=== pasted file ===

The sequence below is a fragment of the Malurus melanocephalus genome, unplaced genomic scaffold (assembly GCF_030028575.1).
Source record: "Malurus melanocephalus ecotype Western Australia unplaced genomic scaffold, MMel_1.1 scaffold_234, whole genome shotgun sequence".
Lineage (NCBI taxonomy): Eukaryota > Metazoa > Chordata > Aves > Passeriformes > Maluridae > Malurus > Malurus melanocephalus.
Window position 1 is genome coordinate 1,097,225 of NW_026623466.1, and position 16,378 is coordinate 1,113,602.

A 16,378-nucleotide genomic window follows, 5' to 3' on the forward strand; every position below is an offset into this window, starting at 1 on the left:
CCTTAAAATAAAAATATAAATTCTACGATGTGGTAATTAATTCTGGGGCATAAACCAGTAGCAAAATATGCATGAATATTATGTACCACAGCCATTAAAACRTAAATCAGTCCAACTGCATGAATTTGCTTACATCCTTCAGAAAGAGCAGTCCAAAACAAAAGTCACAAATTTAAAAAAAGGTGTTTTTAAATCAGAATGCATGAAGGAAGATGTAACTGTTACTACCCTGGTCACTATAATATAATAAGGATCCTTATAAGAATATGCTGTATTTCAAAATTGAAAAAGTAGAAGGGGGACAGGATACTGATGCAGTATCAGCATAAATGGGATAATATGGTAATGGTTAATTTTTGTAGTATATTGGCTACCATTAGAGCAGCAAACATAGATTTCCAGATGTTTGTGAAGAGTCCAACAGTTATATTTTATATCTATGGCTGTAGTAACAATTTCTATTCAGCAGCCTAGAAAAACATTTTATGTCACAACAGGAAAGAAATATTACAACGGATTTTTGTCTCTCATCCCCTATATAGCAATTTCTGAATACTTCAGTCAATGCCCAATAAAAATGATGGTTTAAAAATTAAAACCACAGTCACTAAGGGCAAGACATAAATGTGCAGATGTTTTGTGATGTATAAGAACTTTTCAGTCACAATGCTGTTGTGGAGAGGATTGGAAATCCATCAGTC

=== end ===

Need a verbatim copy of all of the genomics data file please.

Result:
The sequence below is a fragment of the Malurus melanocephalus genome, unplaced genomic scaffold (assembly GCF_030028575.1).
Source record: "Malurus melanocephalus ecotype Western Australia unplaced genomic scaffold, MMel_1.1 scaffold_234, whole genome shotgun sequence".
Lineage (NCBI taxonomy): Eukaryota > Metazoa > Chordata > Aves > Passeriformes > Maluridae > Malurus > Malurus melanocephalus.
Window position 1 is genome coordinate 1,097,225 of NW_026623466.1, and position 16,378 is coordinate 1,113,602.

A 16,378-nucleotide genomic window follows, 5' to 3' on the forward strand; every position below is an offset into this window, starting at 1 on the left:
CCTTAAAATAAAAATATAAATTCTACGATGTGGTAATTAATTCTGGGGCATAAACCAGTAGCAAAATATGCATGAATATTATGTACCACAGCCATTAAAACRTAAATCAGTCCAACTGCATGAATTTGCTTACATCCTTCAGAAAGAGCAGTCCAAAACAAAAGTCACAAATTTAAAAAAAGGTGTTTTTAAATCAGAATGCATGAAGGAAGATGTAACTGTTACTACCCTGGTCACTATAATATAATAAGGATCCTTATAAGAATATGCTGTATTTCAAAATTGAAAAAGTAGAAGGGGGACAGGATACTGATGCAGTATCAGCATAAATGGGATAATATGGTAATGGTTAATTTTTGTAGTATATTGGCTACCATTAGAGCAGCAAACATAGATTTCCAGATGTTTGTGAAGAGTCCAACAGTTATATTTTATATCTATGGCTGTAGTAACAATTTCTATTCAGCAGCCTAGAAAAACATTTTATGTCACAACAGGAAAGAAATATTACAACGGATTTTTGTCTCTCATCCCCTATATAGCAATTTCTGAATACTTCAGTCAATGCCCAATAAAAATGATGGTTTAAAAATTAAAACCACAGTCACTAAGGGCAAGACATAAATGTGCAGATGTTTTGTGATGTATAAGAACTTTTCAGTCACAATGCTGTTGTGGAGAGGATTGGAAATCCATCAGTC